In today’s storekeeping operations, the need to visualize the workspace realistically is being felt more and more. Whether you are a logistics planner wanting to know the warehouse, or a builder or supplier wanting to show off their plans as real as possible, basic 2D CAD drawings (even worse, paper plans) don’t cut it anymore.

Wouldn’t it be nice to take that existing flat floorplan and whip up a shiny 3D model, depicting the space, presenting the relationships between the objects in the warehouse and the are? Well, if you think that way, you have come to the right place. This article presents a workflow to convert 2D from 3D in SketchUp. What’s so special about it? Well, it is customized for Warehouses specifically! And in relation, for any large general storage spaces.

So, without further ado, let’s learn it.

Raw materials

This is kind of obvious, but yes, you do need a 2D plan to begin with. Best if you have the 2D CAD files for the warehouse – you can import them directly into SketchUp. If not, you can scan paper drawings, blueprints etc. and take them into SketchUp.

Worst case scenario – you have only photos of the site. Well, even then SketchUp can work. There is a “Match Photo” feature in SketchUp that can input photographs of real space and you can construct a drawing around them. You will need complete picture sets, of course, covering all angles.

Published By
Arka Roy

SketchUp Can Help You Win Interior Designing Projects

So, you are looking to win an interior decoration tender? Perhaps your boss wants design ideas from various team members? Bottom line, do you need to make an outstanding pitch with such an interior design that will turn the head of your client or superior, but undecided about the best tool to use for it? Don’t worry, SketchUp is your best bet in this case.

Creativity and deadline collide with each other when you need to make a project pitch. Your focus needs to be on getting your ideas out of your head and transferring them to the screen as soon as possible – which will go on to winning the project for you or your team. SketchUp, it turns out, is very handy in these kinds of situations.

To be frank, you need the Sketchup Pro subscription to properly utilize the software in this scenario. With exciting and powerful plugins that can up your workflow through the roof, and LayOut’s capability in showing off the technicalities of your work, you have the best weapon in hand with SketchUp Pro when it comes to making killer design presentations.

Let’s discuss the steps of creating a great interior design with SketchUp.

Published By
Arka Roy

Quantifier Pro is a powerful sketchup plugin for cost estimation

This plugin can work out area, volume, length weight and costs in sketchup.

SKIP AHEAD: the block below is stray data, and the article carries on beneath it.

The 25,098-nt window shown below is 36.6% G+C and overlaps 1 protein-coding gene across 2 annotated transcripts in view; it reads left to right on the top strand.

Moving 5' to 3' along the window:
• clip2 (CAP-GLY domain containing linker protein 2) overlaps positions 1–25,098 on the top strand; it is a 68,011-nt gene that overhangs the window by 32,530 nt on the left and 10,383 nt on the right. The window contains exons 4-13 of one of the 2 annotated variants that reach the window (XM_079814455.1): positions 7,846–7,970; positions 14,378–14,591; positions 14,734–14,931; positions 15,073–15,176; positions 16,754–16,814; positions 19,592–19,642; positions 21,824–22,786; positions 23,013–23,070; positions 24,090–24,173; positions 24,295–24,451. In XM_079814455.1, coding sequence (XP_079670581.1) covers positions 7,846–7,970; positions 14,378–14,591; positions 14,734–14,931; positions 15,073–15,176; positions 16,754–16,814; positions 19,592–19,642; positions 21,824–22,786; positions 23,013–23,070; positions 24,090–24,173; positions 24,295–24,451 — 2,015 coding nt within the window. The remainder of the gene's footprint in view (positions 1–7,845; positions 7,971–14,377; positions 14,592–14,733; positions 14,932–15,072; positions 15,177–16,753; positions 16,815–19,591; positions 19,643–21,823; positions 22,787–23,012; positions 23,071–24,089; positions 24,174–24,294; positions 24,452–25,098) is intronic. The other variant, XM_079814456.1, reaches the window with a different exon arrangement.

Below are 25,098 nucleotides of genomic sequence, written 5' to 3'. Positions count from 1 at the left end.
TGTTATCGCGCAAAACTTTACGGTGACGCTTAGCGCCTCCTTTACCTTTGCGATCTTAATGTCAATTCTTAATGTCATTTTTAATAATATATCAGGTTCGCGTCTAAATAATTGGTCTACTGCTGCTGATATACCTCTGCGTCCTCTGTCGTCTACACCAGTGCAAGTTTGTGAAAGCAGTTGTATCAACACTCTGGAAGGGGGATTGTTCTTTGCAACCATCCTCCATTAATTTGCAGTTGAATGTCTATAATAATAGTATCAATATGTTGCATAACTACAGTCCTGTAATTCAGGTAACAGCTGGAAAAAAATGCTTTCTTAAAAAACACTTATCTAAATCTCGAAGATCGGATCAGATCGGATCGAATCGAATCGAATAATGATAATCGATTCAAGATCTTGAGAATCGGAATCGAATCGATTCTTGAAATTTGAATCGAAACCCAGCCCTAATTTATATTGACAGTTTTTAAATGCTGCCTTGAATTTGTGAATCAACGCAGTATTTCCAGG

Compute Area

Measure the area of walls, slabs, roofing, flooring, cladding, and more. The calculation is done for both projected area (for objects with thickness) and surface area.

It produces a quick Material Report providing the surface area measurement of all the materials in your SketchUp model.

Volume Calculation

Quantifier Pro volume calculator is applied to calculate the total volume of groups and components and any nested objects inside. It can also work out the volume of objects which are not water-resistant solids.

It can also determine the volume of concrete, gravel, topsoil, water tanks, and more.

Measure Weight

To compute the weight of the objects in your sketchup model, attribute a unit weight density to the objects layer.

Unit weight is attributed with volume, area, or length.

Published By
Arka Roy

August Update Rolls Out for SketchUp 2020

Subsequent to presenting SketchUp 2020 in already this year, and an update in April, we’re satisfied to report that there is currently another update for August. These improvements center around a couple of long-standing client demands. How about we investigate the update report and see what we can expect in the August update of SketchUp 2020.

Linear inference toggles for the Line tool

SketchUp inferencing comes in all shapes and sizes. One of the most particular is the linear inferencing that permits you to snap or lock to the red, green, and blue tomahawks. Linear inferencing makes SketchUp work, yet it can likewise disrupt the general flow. For example, on the off chance that you are working with exceptionally little spaces or following pictures, we’ve gotten with you that it would be useful for inferencing to move.

To address this, the Line tool presently includes a modifier key [(ALT) on Win and (CMD) on Mac] to toggle linear inferencing on and off, so you can draw edges without being snapped to an inference. You can kill all inferences or leave just equal and opposite inferencing on. Obviously, you can in any case hop to a particular inference — red, green, blue, or red — utilizing the bolt keys.

Weld edges

‘Weld Edges’ has now been added to SketchUp’s local tools. This implies you can join edges and circular segments into a solitary polyline without introducing an augmentation. On the off chance that you haven’t utilized a weld expansion, start by welding edges for any face where you’d like a smooth push/pull expulsion. Select the edges you need to join, right-click and select ‘Weld Edges’.

Published By
Arka Roy